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From Fox News Sunday:

CHRIS WALLACE: Congresswoman Harman, let's change subjects. I want to talk to you about leaks, because the CIA dismissed a senior officer this week, apparently reportedly a veteran named Mary McCarthy, for leaking classified information to reporters including material about secret U.S. prisons overseas for terror suspects.

Congresswoman, after it came out that the president had authorized the disclosure, partial disclosure, of the National Intelligence Estimate about weapons of mass destruction in Iraq, you had the following to say, and let's put it up on the screen. "The president is revealed as the Leaker in Chief."

Congresswoman, do you really see any comparison between these two actions?

REP. JANE HARMAN (D-CA): You bet I do. I don't know this woman, and I do not condone leaks of classified information. However, while leaks are wrong, I think it is totally wrong for our president, in secret, to selectively declassify certain information and empower people in his White House to leak it to favored reporters so that they can discredit political enemies.

That is wrong. That is unprecedented. I've never, ever heard about that happening in another administration, and it's a double standard.

WALLACE: But, Congresswoman Harman, isn't there a big difference? She was breaking the law. He wasn't.

HARMAN: Well, he wasn't breaking the law because the president claims to have power that no one else has. And he should be reminded that the Constitution starts with Article I, not Article II.

The inherent powers of the presidency are not unlimited. He's been ignoring Congress. He's been refusing to brief the full Intelligence Committees on the NSA program. I think that's a violation of law.

Presumably he's doing that because he's afraid we will leak, and yet he and his administration are the ones who leak selectively. And so I am not condoning what this woman allegedly did in the CIA. Of course, I'm not condoning that. But I think having a double standard is absolutely wrong.
It goes on, and on.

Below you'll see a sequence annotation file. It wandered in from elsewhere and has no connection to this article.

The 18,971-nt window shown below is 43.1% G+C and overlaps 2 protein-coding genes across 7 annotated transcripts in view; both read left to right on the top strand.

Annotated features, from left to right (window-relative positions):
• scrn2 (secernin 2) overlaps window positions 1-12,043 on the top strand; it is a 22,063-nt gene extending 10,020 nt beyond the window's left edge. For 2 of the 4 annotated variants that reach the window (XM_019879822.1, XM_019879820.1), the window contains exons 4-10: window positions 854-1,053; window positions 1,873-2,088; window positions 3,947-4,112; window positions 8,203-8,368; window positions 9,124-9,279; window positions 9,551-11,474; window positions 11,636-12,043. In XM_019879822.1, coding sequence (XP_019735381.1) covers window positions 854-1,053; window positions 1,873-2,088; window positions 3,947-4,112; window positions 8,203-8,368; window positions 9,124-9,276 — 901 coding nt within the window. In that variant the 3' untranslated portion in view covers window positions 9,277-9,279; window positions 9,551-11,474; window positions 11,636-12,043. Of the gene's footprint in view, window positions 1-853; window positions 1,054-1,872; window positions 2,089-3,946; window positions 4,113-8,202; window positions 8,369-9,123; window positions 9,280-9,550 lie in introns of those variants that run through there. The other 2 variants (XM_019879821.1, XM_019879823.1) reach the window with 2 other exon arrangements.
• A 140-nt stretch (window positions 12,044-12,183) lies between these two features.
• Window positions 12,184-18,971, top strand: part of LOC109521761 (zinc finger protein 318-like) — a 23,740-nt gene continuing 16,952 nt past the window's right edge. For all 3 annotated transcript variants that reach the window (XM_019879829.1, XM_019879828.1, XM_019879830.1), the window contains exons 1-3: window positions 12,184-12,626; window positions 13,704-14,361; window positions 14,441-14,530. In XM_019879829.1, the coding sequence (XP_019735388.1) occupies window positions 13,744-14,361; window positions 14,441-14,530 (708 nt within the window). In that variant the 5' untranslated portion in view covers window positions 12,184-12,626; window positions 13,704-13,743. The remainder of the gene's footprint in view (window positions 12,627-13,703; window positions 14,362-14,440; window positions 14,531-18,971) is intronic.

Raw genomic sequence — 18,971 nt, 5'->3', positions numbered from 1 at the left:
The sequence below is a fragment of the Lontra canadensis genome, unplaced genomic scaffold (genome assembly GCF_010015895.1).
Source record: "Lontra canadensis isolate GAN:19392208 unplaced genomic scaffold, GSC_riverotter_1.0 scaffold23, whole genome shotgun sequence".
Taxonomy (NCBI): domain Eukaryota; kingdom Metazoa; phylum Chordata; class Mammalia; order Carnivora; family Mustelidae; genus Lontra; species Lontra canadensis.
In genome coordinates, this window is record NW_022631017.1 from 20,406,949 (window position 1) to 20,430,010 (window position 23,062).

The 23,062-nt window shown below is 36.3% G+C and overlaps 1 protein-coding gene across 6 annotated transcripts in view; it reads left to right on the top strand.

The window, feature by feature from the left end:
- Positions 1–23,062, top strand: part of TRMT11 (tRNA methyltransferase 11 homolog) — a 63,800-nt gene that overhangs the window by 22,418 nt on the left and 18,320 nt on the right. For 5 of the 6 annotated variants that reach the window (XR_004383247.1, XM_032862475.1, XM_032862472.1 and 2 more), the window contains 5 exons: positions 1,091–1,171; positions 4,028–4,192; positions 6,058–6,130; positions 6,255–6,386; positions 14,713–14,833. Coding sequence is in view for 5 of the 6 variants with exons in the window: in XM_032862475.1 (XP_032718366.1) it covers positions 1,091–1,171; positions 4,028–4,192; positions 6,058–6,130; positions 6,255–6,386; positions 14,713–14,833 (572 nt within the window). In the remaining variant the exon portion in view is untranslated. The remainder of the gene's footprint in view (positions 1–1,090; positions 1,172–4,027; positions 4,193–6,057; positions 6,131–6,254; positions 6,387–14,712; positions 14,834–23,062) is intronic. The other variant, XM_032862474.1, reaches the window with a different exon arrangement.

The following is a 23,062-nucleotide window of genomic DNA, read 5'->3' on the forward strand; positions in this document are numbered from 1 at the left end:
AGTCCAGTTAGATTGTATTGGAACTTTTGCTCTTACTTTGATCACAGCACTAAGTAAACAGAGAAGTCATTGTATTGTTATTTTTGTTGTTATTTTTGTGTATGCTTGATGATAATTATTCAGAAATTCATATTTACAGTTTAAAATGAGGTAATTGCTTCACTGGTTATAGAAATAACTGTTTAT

First: it is not unprecedented, and you damned well know it. And even if it were, so what? How is it actually wrong, apart from being "unprecedented"?

Second: it is not a double standard. In one, you are legally declassifying out-of-date information about a past action in order to provide support for U.S. policy to the general public, and in the other you are illegally releasing classified information about a future action in order to undermine U.S. policy at home and abroad.

To say these are the same thing is equivocative nonsense.

Third: to bring in the NSA program in this context is to intentionally distort the issue. In the case of declassifying this information, Bush actually did have that legal authority. Period. Bush can declassify that information. End of story.

What Bush did clearly was not wrong, there clearly is no double standard, and there is no question that this authority belongs solely and entirely to the President.

Harman and the Democrats won't let this go, though, because they think they can really convince the voters that Bush did something wrong. That is, the Democrats are putting into action the aphorism about not going broke underestimating the intelligence of the American public.

Also, there's no transcript for this, but pundit Juan Williams on the same show said what the CIA officer did in leaking the Iran information was justifiable. He saw no problem with it. The other pundits, and the host, were, of course, shocked by this, as most of the viewers surely were (said Wallace: "send your cards and letters to Juan Williams, C/O Fox News Sunday ...").

There is no justification for what she did. Even if this is a terrible policy that endangers America, in your view, it's a policy that our elected representatives knew about it, and they can work to bring it to light if it should be brought to light. There's no excuse for undermining the Presidency, the Congress, and the Constitution by releasing it.

We know her real motivation, anyway: she is close friends with many anti-Bush former CIA officers, and a significant contributor to the Democrats. Her reason was obviously political, not merely about policy. slashdot.org

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